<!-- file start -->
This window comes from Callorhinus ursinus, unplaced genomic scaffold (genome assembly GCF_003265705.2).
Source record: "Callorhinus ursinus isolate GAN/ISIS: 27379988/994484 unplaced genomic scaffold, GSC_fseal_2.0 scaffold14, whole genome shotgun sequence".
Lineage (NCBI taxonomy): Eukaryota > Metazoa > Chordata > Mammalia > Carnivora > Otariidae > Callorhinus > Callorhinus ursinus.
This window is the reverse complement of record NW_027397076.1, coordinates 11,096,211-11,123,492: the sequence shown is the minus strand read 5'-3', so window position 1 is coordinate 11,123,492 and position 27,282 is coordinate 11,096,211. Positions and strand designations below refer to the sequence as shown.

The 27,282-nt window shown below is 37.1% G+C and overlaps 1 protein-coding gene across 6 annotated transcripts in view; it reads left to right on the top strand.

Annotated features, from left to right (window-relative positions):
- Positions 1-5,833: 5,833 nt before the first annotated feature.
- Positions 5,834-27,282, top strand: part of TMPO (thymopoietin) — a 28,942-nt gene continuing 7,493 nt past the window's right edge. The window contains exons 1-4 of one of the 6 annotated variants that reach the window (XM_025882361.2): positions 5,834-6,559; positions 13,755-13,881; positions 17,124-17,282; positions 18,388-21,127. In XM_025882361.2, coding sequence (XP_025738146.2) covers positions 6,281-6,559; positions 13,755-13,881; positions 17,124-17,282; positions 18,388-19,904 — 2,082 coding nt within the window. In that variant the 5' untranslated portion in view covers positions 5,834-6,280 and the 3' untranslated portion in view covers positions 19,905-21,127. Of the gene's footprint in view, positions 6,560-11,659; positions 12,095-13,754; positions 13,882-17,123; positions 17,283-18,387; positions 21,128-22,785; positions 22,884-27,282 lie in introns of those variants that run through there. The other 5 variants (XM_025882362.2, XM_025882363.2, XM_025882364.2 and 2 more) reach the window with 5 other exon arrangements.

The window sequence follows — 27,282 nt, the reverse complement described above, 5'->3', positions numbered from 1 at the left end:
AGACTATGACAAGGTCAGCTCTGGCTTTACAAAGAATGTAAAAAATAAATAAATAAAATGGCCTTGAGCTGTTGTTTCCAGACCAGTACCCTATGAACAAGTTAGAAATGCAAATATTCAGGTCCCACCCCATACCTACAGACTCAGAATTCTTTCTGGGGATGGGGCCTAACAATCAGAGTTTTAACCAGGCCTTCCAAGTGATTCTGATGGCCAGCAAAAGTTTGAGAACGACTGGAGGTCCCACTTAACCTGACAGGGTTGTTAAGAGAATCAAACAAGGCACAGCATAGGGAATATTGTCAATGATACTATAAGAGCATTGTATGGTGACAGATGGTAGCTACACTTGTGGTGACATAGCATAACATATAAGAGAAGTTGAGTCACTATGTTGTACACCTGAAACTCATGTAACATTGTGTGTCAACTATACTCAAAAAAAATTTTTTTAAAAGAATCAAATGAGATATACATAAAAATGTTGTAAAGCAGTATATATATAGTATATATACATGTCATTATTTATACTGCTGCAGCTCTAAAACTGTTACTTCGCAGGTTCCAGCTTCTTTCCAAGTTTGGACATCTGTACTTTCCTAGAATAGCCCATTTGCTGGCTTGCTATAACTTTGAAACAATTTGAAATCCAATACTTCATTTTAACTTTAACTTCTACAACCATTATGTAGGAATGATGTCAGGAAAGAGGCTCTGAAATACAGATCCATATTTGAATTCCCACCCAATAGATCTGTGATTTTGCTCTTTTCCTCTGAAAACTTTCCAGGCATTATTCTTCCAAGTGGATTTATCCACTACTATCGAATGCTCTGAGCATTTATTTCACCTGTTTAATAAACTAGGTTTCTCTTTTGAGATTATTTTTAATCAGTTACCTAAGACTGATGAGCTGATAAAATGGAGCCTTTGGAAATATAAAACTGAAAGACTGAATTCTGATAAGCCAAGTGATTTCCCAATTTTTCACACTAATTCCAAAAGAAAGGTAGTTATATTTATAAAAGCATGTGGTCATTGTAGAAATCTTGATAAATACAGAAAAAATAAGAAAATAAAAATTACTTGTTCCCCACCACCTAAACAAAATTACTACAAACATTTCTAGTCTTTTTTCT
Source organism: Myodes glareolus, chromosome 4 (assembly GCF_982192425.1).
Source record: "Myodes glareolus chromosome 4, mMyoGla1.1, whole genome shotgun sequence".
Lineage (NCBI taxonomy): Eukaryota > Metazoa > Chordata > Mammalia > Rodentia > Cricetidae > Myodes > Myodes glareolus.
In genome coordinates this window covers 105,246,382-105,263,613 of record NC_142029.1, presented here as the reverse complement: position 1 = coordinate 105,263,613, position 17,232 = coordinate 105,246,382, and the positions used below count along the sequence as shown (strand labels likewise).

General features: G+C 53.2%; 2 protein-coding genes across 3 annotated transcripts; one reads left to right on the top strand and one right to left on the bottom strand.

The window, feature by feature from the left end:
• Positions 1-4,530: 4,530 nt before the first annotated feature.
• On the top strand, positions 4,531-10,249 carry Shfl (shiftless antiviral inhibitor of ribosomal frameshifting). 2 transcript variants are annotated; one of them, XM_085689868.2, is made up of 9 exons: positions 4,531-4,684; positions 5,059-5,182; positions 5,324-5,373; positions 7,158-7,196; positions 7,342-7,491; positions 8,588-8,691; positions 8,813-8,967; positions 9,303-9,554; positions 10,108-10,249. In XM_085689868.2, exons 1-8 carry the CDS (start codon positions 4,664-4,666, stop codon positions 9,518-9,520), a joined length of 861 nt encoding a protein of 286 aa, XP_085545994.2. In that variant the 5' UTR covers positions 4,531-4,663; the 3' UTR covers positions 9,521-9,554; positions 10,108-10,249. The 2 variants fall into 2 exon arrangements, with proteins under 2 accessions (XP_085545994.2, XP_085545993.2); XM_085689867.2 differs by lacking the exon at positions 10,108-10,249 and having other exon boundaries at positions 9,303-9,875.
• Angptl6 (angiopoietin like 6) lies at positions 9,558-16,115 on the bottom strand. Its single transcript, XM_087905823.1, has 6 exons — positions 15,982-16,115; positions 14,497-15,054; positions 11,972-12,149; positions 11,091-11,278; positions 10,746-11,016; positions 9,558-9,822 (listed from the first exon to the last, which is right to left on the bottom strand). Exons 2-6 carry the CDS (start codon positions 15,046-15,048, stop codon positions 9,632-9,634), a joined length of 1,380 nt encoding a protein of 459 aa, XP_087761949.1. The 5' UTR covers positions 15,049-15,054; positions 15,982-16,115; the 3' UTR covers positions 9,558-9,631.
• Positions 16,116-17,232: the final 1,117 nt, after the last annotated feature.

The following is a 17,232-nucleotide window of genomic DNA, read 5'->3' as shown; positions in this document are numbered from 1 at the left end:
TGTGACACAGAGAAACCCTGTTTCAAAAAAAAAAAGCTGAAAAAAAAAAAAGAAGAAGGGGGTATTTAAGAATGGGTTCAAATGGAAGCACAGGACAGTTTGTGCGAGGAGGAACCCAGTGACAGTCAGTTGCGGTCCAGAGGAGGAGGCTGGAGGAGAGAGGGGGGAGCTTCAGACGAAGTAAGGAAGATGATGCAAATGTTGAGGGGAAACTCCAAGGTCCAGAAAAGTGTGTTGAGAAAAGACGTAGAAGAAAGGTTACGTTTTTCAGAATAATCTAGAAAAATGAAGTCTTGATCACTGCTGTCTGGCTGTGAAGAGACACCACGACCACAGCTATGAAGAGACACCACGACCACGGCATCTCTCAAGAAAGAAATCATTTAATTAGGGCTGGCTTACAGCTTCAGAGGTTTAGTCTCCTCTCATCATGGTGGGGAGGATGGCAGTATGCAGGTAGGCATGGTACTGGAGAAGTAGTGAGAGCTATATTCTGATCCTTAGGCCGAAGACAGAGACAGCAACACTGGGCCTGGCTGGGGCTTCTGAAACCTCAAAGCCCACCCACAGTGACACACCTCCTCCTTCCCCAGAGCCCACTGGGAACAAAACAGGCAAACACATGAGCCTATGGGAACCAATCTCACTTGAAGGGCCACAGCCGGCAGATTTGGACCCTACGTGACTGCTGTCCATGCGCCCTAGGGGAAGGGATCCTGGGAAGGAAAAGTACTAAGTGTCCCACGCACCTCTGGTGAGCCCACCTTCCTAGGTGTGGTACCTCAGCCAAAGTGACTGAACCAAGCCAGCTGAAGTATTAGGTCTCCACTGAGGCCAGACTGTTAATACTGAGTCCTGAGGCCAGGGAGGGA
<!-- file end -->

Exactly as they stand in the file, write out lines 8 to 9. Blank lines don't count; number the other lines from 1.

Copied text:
- Positions 5,834-27,282, top strand: part of TMPO (thymopoietin) — a 28,942-nt gene continuing 7,493 nt past the window's right edge. The window contains exons 1-4 of one of the 6 annotated variants that reach the window (XM_025882361.2): positions 5,834-6,559; positions 13,755-13,881; positions 17,124-17,282; positions 18,388-21,127. In XM_025882361.2, coding sequence (XP_025738146.2) covers positions 6,281-6,559; positions 13,755-13,881; positions 17,124-17,282; positions 18,388-19,904 — 2,082 coding nt within the window. In that variant the 5' untranslated portion in view covers positions 5,834-6,280 and the 3' untranslated portion in view covers positions 19,905-21,127. Of the gene's footprint in view, positions 6,560-11,659; positions 12,095-13,754; positions 13,882-17,123; positions 17,283-18,387; positions 21,128-22,785; positions 22,884-27,282 lie in introns of those variants that run through there. The other 5 variants (XM_025882362.2, XM_025882363.2, XM_025882364.2 and 2 more) reach the window with 5 other exon arrangements.

The window sequence follows — 27,282 nt, the reverse complement described above, 5'->3', positions numbered from 1 at the left end: